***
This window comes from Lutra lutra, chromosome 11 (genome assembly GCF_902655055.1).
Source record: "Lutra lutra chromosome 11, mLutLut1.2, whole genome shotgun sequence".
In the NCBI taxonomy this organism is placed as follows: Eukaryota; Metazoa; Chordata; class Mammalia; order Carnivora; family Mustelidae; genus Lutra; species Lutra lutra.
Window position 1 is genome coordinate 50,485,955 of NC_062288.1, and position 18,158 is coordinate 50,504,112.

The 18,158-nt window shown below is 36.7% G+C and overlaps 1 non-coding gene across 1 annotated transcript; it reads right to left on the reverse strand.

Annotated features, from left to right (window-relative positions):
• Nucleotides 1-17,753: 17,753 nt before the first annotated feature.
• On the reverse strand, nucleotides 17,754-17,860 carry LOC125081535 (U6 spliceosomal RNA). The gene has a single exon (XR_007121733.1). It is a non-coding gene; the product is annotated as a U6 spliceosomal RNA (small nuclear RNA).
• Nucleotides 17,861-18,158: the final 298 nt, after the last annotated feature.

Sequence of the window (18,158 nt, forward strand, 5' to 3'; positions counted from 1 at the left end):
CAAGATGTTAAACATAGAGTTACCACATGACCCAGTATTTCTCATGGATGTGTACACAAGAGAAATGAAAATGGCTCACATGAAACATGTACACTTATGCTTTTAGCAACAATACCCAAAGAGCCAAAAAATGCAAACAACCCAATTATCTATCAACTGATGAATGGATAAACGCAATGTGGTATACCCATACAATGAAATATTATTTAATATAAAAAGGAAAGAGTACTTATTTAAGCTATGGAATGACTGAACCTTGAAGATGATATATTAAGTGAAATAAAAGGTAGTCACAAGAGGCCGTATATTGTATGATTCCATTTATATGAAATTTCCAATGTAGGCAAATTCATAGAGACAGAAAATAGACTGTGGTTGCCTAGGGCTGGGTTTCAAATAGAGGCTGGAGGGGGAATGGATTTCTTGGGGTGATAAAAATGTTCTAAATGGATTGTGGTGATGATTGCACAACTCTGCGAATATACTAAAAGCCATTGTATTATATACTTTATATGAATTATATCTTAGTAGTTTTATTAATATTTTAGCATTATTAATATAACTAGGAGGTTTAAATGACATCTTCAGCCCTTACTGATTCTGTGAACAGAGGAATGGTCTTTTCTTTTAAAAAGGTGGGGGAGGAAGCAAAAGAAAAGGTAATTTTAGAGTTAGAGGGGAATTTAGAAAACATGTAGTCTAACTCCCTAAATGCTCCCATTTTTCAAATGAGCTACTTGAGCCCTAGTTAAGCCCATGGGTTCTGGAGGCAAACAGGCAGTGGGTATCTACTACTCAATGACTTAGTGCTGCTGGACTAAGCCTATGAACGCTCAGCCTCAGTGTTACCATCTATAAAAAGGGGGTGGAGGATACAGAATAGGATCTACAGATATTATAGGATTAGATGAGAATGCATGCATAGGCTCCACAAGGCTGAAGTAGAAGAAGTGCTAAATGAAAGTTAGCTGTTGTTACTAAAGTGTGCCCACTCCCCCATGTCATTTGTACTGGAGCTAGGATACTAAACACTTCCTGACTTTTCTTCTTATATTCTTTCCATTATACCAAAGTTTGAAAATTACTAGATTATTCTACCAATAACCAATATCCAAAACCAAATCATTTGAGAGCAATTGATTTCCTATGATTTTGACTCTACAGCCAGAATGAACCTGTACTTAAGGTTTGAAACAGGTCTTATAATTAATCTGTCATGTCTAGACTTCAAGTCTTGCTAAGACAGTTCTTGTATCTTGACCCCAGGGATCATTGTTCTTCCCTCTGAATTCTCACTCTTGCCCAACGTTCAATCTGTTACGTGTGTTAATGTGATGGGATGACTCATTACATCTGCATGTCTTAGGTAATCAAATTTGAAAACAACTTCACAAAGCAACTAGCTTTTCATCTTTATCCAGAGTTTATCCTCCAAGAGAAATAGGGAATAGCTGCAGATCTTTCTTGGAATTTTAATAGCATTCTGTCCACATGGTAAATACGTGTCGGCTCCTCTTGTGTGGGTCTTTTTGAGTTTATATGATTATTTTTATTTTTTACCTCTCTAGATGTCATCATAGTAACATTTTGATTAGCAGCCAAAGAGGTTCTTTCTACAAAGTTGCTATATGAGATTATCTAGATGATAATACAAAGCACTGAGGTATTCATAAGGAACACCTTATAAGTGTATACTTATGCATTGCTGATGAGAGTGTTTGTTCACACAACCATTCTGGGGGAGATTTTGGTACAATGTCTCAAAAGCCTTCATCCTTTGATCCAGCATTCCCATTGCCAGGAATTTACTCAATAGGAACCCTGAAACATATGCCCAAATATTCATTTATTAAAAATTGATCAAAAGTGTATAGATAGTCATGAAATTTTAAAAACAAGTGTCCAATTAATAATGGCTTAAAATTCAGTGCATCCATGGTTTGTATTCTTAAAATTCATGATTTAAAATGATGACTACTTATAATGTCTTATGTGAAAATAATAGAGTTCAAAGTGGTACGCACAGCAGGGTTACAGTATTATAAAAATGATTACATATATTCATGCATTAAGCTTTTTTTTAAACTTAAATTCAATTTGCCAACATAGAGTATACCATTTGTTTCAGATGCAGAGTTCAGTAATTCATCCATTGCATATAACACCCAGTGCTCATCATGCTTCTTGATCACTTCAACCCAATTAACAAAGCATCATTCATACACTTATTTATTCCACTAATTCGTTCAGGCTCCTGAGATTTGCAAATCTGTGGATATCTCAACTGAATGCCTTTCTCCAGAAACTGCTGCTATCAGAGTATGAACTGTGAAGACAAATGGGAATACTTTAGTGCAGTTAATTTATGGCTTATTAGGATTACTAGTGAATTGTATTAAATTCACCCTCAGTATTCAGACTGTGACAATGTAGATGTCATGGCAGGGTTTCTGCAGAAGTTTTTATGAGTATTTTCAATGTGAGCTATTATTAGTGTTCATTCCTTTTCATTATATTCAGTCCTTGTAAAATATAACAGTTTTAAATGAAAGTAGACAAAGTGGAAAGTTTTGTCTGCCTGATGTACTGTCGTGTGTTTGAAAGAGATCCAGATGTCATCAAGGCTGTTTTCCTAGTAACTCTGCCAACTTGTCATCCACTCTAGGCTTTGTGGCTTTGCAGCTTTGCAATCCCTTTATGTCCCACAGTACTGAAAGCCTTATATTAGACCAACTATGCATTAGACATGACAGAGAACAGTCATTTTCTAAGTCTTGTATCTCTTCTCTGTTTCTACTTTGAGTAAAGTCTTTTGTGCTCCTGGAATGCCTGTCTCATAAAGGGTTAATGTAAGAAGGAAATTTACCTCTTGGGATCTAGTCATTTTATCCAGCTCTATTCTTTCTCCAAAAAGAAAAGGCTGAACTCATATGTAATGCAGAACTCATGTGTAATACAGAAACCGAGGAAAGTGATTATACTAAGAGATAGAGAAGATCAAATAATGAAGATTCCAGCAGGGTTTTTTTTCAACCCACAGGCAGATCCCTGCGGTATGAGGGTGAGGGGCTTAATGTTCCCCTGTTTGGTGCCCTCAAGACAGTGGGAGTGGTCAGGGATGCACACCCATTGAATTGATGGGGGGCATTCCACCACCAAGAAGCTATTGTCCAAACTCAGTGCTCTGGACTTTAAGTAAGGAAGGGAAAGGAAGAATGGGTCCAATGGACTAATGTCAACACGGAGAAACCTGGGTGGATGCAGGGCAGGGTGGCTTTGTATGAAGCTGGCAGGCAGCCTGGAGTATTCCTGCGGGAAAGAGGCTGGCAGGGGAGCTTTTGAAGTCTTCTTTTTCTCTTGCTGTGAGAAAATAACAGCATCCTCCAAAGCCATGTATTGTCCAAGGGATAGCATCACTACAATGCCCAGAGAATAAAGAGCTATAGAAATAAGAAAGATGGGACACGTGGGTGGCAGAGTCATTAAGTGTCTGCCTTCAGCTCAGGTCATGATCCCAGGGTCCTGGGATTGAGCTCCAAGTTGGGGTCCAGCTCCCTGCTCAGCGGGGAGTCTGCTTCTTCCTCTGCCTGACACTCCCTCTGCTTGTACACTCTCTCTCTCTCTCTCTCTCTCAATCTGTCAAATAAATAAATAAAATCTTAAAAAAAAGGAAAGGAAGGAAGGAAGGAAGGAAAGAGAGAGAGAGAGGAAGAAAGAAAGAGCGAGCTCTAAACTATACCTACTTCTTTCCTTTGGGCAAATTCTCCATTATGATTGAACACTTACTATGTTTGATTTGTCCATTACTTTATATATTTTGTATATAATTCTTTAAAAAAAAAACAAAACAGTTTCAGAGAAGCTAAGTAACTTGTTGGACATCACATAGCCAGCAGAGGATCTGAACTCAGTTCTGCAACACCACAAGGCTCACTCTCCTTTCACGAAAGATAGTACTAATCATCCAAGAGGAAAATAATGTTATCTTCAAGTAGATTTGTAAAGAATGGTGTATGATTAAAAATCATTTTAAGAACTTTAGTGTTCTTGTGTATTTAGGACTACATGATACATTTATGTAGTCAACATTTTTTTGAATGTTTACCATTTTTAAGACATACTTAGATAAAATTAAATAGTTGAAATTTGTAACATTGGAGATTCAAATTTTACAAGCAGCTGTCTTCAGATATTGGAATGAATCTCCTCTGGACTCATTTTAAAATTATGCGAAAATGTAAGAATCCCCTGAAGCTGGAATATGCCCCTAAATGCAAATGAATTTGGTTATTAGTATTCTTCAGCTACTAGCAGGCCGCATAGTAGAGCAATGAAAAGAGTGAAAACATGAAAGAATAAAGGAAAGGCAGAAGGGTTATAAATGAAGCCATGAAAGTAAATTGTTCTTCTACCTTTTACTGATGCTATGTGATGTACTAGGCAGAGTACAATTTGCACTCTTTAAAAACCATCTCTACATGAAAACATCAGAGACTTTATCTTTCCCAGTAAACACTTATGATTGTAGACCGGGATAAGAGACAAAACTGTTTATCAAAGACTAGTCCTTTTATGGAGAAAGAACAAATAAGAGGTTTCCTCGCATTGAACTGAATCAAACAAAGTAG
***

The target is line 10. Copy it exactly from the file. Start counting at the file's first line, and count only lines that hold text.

Sequence of the window (18,158 nt, forward strand, 5' to 3'; positions counted from 1 at the left end):